When I put on the headset, it wasn’t as disorienting as I had been told to expect. The optical illusion of the hologram floating in front of me worked well enough, but the 40° field of view kept my vision mostly clear. I was getting a demo at the Trimble Dimensions conference, and a helpful Trimble employee walked me through the sight- and gesture-based interface. I stared at a 3D model on a bare table, then expanded it until I was standing on a street outside it.

Mixed reality is a new form of content visualization, distinct from 2D screens or VR goggles. Architects will surely find it useful for giving owners dazzling walk-throughs of possible designs. Advocates say mixed reality is the biggest thing to hit design and construction since BIM. Today, Trimble’s HoloLens-compatible SketchUp Viewer can’t handle detailed BIM models or complex annotations. Its long-distance collaboration is a step up from screen-sharing conference calls, but its usefulness in actual workflows is limited.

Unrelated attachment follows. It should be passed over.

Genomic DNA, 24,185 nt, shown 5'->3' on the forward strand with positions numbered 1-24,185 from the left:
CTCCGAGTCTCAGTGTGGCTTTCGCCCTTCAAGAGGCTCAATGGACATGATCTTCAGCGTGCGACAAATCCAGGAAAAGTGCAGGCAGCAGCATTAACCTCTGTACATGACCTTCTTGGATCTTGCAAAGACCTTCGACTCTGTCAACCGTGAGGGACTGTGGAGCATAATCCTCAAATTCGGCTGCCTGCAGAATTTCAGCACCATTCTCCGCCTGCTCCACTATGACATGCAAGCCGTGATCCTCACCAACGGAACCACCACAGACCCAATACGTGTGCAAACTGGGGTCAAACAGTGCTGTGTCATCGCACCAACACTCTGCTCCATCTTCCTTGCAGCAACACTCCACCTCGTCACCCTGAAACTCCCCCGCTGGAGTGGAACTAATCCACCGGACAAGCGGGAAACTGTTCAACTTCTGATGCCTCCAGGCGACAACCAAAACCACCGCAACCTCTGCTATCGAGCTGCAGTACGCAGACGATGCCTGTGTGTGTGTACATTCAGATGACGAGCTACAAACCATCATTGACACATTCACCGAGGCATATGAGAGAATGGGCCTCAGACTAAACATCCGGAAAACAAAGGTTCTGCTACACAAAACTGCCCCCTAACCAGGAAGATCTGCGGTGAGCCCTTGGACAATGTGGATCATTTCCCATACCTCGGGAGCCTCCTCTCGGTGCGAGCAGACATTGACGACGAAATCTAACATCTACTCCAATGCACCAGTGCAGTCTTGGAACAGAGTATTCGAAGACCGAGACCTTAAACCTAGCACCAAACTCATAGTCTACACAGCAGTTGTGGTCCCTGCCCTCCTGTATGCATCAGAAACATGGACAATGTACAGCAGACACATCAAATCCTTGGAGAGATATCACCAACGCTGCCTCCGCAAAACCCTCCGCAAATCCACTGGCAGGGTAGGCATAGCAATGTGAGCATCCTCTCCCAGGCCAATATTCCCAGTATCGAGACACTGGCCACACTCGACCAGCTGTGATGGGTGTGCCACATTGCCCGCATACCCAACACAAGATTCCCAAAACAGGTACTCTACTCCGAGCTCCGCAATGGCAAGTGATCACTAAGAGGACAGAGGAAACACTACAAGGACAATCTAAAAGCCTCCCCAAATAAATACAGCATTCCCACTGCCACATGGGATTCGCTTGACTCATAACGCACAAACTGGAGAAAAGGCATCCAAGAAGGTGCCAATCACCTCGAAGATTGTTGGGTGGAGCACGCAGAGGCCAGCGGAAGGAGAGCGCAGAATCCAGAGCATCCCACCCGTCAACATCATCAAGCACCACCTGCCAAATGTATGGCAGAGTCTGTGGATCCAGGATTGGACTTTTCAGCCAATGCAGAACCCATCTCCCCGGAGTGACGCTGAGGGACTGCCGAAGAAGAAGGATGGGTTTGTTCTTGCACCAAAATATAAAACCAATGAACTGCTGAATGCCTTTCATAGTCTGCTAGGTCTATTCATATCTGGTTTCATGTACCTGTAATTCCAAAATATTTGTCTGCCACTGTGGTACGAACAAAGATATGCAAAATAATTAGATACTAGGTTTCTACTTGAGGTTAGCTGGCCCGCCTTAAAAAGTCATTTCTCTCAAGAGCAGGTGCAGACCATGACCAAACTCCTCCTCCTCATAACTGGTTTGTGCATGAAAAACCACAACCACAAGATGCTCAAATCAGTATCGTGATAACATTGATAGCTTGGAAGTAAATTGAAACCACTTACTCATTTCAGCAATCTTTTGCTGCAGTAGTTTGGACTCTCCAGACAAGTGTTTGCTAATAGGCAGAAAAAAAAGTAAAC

Near the end of the demo, my guide said he had one more thing to show, but it was unfinished. I now saw a detailed 3D model of an office tower, with structural connections and the telltale color-coding of a full BIM model. The frame rate stuttered as I walked around and leaned in to inspect details, but it was mostly there—until it crashed. The hardware isn’t ready, but there is something about seeing a nearly complete model in real space. But when such technical hurdles are cleared, engineers and contractors should check it out—seeing the full model at the site could be a step up from staring at a screen.